The three men’s bodies were found bloodied on the banks of a lake where they had been fishing on a Sunday last month, one of them slashed in the neck so deeply he was almost decapitated.
The April 27 triple slaying of three Chinese men in an ethnically Uighur section of the Xinjiang region has raised once again the specter of a new wave of terrorism roiling China.
The killings took place in a rural area about 100 miles southwest of Kashgar, one of the westernmost cities in China. President Xi Jinping was visiting that day to promote the fight against separatists and delivered a speech calling Kashgar the “front line in anti-terrorism and maintaining social stability,’’ according to the state media. Xi’s visit was also punctuated by a bombing and knife attack at a train station in Urumqi, the regional capital.
The slayings were first reported Thursday by Radio Free Asia.
Relatives of the slain men have accused Chinese authorities of covering up the details in order to downplay the extent of ethnic violence in the region.
"Anyone with common sense can tell this is a terrorist attack. ... What are they trying to hide?’’ they said in a letter signed by the widows of the three men.
The letter was posted on an Internet site May 3, but removed shortly afterward, presumably on orders of Chinese authorities. Comments about the letter on an Kashgar online forum were also removed, and the accounts of the people who commented were blocked.
The three men were employees of state-owned companies, one with a bank and two with an automobile repair firm. They reportedly liked to fish on weekends and had gone to a pond near their homes in Yecheng County. Their mutilated bodies were discovered by a fourth man who had gone with them, but was fishing alone at another section of the pond.
"Their car was there. Their money was there. It was definitely not a robbery," said Zhou Jianlai, manager of the Zepu County Tongda Transportation Co., where some of the men worked. "The police have not solved the case yet. They are taking it as a regular criminal case for now."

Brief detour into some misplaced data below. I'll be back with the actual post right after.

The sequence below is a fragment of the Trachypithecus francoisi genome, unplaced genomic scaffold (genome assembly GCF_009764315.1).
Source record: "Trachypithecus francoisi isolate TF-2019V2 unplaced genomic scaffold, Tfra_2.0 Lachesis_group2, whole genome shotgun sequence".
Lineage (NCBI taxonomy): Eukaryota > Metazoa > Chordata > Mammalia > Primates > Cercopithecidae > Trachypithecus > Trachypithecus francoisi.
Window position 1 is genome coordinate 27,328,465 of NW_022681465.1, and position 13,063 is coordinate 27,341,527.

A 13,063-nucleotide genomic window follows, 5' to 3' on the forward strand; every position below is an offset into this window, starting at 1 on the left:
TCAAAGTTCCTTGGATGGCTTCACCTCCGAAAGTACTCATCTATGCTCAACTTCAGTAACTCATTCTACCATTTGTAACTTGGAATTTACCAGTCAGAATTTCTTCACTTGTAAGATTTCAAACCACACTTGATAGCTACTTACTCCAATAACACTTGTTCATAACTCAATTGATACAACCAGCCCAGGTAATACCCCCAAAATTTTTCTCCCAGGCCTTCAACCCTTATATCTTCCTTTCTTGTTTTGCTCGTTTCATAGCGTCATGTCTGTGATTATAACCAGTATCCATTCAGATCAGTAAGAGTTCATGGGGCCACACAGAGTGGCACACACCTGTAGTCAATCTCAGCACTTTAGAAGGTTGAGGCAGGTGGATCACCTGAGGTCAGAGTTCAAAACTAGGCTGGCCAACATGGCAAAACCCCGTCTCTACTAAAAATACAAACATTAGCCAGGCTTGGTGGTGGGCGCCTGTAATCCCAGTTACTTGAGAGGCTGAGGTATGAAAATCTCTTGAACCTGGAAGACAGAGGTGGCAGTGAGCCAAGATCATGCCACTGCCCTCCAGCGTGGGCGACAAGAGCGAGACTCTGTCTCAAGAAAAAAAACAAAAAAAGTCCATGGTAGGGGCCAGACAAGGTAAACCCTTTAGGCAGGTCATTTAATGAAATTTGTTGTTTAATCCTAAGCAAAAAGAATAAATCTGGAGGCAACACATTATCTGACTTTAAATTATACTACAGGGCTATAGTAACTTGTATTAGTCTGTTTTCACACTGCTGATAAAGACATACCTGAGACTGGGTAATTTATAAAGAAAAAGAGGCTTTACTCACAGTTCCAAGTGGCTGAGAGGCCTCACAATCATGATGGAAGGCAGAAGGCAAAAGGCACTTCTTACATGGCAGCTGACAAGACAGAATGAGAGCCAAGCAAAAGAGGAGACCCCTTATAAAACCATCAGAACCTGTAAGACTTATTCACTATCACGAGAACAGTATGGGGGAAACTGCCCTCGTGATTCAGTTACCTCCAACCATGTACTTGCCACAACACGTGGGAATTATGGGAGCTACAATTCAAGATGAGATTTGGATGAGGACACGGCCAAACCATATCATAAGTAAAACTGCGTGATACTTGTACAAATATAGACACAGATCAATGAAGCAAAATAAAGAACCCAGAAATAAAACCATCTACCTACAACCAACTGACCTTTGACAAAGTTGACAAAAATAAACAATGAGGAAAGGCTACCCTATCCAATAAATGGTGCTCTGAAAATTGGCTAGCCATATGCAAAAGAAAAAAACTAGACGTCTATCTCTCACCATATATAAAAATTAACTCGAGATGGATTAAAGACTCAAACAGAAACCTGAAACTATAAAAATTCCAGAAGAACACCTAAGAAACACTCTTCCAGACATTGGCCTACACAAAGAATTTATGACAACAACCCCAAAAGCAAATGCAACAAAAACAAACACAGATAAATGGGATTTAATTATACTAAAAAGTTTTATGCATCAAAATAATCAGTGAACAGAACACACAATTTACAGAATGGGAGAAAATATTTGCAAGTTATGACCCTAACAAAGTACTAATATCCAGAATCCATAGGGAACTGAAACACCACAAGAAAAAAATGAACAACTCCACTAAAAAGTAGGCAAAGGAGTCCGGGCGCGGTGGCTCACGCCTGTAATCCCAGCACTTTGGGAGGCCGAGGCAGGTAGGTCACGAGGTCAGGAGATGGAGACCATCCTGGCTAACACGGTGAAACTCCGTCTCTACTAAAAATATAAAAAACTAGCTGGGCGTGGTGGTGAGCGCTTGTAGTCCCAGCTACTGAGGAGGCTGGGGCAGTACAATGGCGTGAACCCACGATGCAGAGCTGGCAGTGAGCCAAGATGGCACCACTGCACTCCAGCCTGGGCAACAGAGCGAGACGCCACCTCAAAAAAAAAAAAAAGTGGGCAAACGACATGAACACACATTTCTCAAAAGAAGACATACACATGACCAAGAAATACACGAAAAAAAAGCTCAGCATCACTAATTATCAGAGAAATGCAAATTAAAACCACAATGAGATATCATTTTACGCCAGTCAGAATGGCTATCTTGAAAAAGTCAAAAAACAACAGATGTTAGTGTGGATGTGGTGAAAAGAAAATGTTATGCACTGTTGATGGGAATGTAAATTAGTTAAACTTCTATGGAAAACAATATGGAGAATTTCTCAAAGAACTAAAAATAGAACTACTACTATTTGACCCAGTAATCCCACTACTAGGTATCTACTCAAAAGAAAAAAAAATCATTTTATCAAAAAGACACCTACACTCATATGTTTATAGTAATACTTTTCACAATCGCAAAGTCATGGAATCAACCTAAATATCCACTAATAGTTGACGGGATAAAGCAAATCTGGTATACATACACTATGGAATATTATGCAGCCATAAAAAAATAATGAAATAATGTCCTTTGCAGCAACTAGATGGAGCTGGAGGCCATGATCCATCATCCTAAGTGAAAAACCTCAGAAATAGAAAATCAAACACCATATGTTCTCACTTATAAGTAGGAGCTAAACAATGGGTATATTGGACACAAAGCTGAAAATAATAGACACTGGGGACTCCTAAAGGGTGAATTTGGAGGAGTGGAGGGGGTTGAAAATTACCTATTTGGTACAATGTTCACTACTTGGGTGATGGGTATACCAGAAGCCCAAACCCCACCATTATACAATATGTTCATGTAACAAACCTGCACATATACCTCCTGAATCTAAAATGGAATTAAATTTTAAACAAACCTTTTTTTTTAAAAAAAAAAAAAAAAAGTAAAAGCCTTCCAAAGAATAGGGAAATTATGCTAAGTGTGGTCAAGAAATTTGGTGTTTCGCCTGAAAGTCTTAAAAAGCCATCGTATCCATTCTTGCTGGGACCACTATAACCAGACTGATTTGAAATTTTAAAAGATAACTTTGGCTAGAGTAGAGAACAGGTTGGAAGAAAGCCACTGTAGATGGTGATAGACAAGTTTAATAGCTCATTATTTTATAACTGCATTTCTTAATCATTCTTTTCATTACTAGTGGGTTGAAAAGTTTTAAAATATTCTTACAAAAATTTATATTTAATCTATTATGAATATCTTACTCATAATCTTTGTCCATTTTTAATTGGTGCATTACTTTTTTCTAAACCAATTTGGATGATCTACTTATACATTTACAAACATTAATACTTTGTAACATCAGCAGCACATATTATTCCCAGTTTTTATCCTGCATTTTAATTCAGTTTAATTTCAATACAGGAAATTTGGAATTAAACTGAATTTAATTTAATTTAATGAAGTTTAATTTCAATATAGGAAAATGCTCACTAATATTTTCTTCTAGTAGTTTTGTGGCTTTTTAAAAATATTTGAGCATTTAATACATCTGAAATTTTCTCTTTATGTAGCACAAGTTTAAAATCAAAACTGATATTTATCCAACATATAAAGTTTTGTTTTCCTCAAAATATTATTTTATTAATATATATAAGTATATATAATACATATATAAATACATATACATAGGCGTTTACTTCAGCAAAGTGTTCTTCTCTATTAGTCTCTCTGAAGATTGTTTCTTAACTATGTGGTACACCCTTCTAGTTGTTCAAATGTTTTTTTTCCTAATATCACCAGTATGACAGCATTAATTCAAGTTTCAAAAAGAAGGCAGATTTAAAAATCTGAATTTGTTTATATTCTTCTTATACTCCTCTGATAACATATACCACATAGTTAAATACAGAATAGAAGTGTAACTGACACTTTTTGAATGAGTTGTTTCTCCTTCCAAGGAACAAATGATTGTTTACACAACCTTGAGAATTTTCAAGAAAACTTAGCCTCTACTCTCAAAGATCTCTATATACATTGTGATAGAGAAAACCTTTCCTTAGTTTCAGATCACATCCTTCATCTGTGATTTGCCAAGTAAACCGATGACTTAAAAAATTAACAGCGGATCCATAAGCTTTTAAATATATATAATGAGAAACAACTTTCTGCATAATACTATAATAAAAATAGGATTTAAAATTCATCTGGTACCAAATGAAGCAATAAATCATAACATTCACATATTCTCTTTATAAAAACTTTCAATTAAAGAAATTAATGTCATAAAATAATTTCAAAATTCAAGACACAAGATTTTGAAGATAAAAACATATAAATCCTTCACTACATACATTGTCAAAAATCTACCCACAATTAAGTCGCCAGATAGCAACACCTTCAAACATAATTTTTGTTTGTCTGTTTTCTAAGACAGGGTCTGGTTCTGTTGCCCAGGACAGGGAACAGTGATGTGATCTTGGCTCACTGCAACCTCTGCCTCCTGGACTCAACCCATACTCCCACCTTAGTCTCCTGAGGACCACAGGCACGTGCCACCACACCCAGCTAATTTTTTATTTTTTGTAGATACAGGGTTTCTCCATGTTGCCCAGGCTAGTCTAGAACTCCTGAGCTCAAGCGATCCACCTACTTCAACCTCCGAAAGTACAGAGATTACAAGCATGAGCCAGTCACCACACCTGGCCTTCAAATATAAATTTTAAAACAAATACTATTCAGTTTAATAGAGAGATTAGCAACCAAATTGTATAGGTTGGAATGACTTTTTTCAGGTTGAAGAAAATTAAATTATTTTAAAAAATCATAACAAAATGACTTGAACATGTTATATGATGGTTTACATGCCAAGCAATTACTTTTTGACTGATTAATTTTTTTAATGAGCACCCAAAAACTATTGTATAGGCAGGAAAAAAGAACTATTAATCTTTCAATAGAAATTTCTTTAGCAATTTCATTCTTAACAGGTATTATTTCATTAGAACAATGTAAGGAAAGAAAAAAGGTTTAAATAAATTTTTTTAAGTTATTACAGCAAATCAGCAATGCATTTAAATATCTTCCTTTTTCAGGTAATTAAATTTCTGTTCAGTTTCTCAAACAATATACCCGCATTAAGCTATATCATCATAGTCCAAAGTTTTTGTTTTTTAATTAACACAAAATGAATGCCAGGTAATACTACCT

Experts in Xinjiang say there has been an upsurge in ethnic violence, much of which has gone unreported.
"The tempo and tone of the attacks has increased very significantly in the last two years," said Rohan Gunaratna, a Singapore-based terrorism expert. "These are really low-tech attacks using knives, sticks, stones and gasoline. The Chinese government likes to classify them as criminal incidents but they are not regular crimes."
Figures leaked last year by public security officials to state media showed that there had been 200 attacks in 2012 and that the numbers were increasing.
"There is no clear definition of what is a terror attack. You have to know what the motives were of the killers,’’ said another expert, Yang Shu of the Central Asia Studies Institute at Lanzhou University. In the case of last month’s triple slaying, Yang said, the extreme brutality made it likely that it was not a classic terror attack but a “racially profiled attack targeting Han Chinese.’’
Bordering Pakistan, Xinjiang is one of China’s most ethnically fraught regions. The Uighurs, a Turkic-speaking people, often resent the influx of Han, the majority of Chinese, and restrictions on the practice of Islam.
Uighurs were blamed for one of China's most deadly incidents in recent years, a March 1 rampage at a train station in Kunming that left 33 people dead.
Yang said his institute had tracked 169 deaths from publicly reported attacks in China since the beginning of 2013, with many other incidents unreported.
In the letter accusing authorities of a cover-up, family members of the slain men said there had been another killing that same day in Yecheng County: a 13-year-old girl stabbed while getting out of a taxi by a woman wearing a black veil.
Details of that incident could not be confirmed, and a family member contacted on Thursday declined to comment.
News assistant Tommy Yang and Times staff writer Julie Makinen of the Times' Beijing bureau contributed to this report.